R. Todd Bennett, P.C. Board Certified, Criminal Law. Texas Board of Legal Specialization.
Bar Register Preeminent Lawyers
Board Ceritified by Texas Board of Legal Specialization in Criminal Law
The Best Lawyers In America
AV Preeminent Rating by Martindale-Hubbell For Ethical Standards and Legal Ability
Rated by Super Lawyers R. Todd Bennett, selected in 2005. Thomson Reuters.
Banner Attr

Death penalty considered in Houston nurse’s murder trial

On Behalf of | Apr 23, 2012 | Criminal Defense |

Everybody has made an irrational choice that they cannot explain. Sometimes the choice is relatively inconsequential and, other times, the choice can have long-lasting repercussions. One Houston, Texas, woman is facing the possibility of the death penalty after she reportedly committed an act of murder and kidnapping out of desperation. The woman’s attorney indicated that the circumstances of this criminal case do not warrant such a punishment.

According to reports, the Houston woman was completely distressed over losing a child as a result of a miscarriage. She told her fiancé that she had their baby, despite the miscarriage, and was looking for a baby she could bring home. At this point, the nurse went to the local hospital and shot a 28-year-old new mother, apparently, in order to take her child. The woman then took the baby, brought the baby boy to her sister’s house and told her sister that she intended to adopt the child.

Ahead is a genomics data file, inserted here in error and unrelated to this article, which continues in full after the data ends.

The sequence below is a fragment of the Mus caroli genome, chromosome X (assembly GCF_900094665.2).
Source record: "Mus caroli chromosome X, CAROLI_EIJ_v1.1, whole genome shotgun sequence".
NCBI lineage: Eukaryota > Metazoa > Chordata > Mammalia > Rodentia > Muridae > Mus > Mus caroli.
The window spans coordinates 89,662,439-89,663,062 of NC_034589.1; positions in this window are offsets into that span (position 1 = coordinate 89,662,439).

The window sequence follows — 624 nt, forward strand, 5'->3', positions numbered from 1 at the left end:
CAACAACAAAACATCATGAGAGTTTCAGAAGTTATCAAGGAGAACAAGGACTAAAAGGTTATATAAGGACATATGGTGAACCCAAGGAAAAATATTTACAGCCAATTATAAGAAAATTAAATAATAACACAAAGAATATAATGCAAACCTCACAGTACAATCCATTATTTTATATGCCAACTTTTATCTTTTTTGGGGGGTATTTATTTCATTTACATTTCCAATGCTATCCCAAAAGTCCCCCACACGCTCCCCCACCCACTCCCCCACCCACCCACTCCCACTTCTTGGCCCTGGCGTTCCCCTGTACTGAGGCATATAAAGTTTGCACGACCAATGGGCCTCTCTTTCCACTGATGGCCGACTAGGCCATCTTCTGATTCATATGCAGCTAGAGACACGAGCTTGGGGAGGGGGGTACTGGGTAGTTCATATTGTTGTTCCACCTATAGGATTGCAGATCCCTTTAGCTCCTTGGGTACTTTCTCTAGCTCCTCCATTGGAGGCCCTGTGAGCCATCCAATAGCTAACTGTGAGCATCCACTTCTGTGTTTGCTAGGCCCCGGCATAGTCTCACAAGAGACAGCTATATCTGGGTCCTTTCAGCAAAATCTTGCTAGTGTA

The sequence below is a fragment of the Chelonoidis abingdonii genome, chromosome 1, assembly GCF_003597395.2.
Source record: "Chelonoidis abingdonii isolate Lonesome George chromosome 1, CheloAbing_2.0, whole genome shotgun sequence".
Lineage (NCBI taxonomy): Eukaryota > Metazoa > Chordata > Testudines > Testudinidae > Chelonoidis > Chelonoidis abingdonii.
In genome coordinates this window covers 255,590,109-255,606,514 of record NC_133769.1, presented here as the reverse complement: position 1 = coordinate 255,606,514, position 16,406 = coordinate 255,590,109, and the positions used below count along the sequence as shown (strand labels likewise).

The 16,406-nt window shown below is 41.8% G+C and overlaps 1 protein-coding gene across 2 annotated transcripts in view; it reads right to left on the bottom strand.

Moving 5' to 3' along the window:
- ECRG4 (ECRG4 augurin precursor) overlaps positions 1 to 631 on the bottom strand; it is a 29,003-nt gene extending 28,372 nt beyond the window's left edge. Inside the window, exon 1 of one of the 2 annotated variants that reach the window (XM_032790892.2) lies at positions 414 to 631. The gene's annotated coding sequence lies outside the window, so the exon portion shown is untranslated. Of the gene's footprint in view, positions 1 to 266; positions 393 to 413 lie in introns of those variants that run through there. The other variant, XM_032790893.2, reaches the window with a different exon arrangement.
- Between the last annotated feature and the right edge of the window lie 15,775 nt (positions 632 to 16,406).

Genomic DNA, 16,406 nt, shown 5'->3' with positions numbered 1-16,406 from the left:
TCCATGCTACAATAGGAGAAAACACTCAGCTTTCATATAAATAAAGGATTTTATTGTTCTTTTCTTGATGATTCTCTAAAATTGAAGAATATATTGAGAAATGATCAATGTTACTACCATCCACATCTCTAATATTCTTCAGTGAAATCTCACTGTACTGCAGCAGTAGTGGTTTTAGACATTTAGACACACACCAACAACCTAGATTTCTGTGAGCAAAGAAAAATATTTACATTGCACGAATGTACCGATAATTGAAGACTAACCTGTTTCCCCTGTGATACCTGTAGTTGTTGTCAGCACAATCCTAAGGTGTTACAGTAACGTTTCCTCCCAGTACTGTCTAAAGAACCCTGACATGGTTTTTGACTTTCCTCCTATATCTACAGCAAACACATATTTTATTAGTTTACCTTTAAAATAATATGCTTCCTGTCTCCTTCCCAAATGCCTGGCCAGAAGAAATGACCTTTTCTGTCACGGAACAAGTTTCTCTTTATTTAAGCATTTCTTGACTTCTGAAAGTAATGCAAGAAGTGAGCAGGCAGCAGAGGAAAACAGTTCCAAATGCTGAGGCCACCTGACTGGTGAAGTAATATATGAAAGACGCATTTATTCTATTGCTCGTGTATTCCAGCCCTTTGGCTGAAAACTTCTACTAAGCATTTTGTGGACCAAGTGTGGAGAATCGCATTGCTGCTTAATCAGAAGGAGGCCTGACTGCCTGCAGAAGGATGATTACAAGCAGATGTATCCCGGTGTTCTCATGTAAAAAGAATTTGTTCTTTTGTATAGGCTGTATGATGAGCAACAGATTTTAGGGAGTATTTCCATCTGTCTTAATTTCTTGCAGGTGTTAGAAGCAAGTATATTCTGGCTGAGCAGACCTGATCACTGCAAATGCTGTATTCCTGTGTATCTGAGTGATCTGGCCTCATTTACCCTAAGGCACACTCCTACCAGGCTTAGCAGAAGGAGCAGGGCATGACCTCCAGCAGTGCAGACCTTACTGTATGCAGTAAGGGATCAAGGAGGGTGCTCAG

Eventually, the child’s mother passed away as a result of her wounds. The boy was recovered safely and returned to family. Authorities have leveled charges of capital murder and abduction against the nurse.

Knowing that the nurse was distraught at the time of the incident, the woman’s attorney will explore the possibility of pleading not guilty by reason of mental insanity. For this reason, the woman will undergo a mental health screening.

It has also been pointed out that this is the nurse has no criminal record, so it may be difficult to prove that she will be a future danger. In order to secure capital punishment as a sentence, it must be proven in court that the accused individual poses a future threat. Furthermore, the woman’s ex-husband said he could not believe his former wife would shoot someone.

The hope is that the accused woman will receive a fair trial, especially considering the amount of publicity this case has generated. In highly publicized cases, it is easy to assume the worst about those accused. Hopefully the woman’s defense works to gather the evidence necessary to achieve an equitable result. Even though the burden of proof required for the “insanity defense” is rather high, it could be the appropriate way to resolve the case.

Source: U.S. News and World Report, “Lawyer: Mom accused in fatal baby abduction upset,” Juan A. Lozano, April 19, 2012


FindLaw Network